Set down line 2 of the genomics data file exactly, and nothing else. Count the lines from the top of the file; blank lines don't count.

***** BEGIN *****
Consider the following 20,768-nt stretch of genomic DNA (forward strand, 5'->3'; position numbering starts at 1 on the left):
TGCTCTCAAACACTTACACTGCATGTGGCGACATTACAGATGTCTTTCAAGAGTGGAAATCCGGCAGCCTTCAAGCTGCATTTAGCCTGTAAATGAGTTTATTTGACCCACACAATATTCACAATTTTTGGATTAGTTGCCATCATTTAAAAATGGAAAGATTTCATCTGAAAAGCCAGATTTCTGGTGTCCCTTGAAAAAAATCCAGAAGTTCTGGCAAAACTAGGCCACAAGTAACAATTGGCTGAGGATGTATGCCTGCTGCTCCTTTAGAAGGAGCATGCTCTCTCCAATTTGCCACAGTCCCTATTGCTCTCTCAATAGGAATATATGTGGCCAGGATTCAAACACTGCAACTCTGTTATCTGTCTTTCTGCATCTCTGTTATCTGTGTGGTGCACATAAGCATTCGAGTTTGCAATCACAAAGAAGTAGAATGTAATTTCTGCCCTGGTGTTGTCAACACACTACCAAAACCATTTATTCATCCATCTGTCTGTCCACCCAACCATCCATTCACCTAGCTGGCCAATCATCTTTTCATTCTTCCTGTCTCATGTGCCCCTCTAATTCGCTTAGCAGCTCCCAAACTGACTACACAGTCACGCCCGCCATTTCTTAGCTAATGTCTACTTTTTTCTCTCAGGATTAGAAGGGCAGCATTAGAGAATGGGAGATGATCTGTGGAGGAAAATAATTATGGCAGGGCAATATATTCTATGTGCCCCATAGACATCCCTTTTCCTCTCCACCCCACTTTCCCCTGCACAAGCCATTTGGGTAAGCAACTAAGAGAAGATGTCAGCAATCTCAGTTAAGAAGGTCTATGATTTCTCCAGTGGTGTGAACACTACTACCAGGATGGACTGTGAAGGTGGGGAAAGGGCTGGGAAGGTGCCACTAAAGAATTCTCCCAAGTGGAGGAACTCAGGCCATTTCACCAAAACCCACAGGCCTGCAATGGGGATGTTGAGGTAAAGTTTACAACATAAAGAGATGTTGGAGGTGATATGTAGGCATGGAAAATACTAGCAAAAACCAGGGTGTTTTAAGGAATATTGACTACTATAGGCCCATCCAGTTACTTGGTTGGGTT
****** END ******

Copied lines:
TGCTCTCAAACACTTACACTGCATGTGGCGACATTACAGATGTCTTTCAAGAGTGGAAATCCGGCAGCCTTCAAGCTGCATTTAGCCTGTAAATGAGTTTATTTGACCCACACAATATTCACAATTTTTGGATTAGTTGCCATCATTTAAAAATGGAAAGATTTCATCTGAAAAGCCAGATTTCTGGTGTCCCTTGAAAAAAATCCAGAAGTTCTGGCAAAACTAGGCCACAAGTAACAATTGGCTGAGGATGTATGCCTGCTGCTCCTTTAGAAGGAGCATGCTCTCTCCAATTTGCCACAGTCCCTATTGCTCTCTCAATAGGAATATATGTGGCCAGGATTCAAACACTGCAACTCTGTTATCTGTCTTTCTGCATCTCTGTTATCTGTGTGGTGCACATAAGCATTCGAGTTTGCAATCACAAAGAAGTAGAATGTAATTTCTGCCCTGGTGTTGTCAACACACTACCAAAACCATTTATTCATCCATCTGTCTGTCCACCCAACCATCCATTCACCTAGCTGGCCAATCATCTTTTCATTCTTCCTGTCTCATGTGCCCCTCTAATTCGCTTAGCAGCTCCCAAACTGACTACACAGTCACGCCCGCCATTTCTTAGCTAATGTCTACTTTTTTCTCTCAGGATTAGAAGGGCAGCATTAGAGAATGGGAGATGATCTGTGGAGGAAAATAATTATGGCAGGGCAATATATTCTATGTGCCCCATAGACATCCCTTTTCCTCTCCACCCCACTTTCCCCTGCACAAGCCATTTGGGTAAGCAACTAAGAGAAGATGTCAGCAATCTCAGTTAAGAAGGTCTATGATTTCTCCAGTGGTGTGAACACTACTACCAGGATGGACTGTGAAGGTGGGGAAAGGGCTGGGAAGGTGCCACTAAAGAATTCTCCCAAGTGGAGGAACTCAGGCCATTTCACCAAAACCCACAGGCCTGCAATGGGGATGTTGAGGTAAAGTTTACAACATAAAGAGATGTTGGAGGTGATATGTAGGCATGGAAAATACTAGCAAAAACCAGGGTGTTTTAAGGAATATTGACTACTATAGGCCCATCCAGTTACTTGGTTGGGTT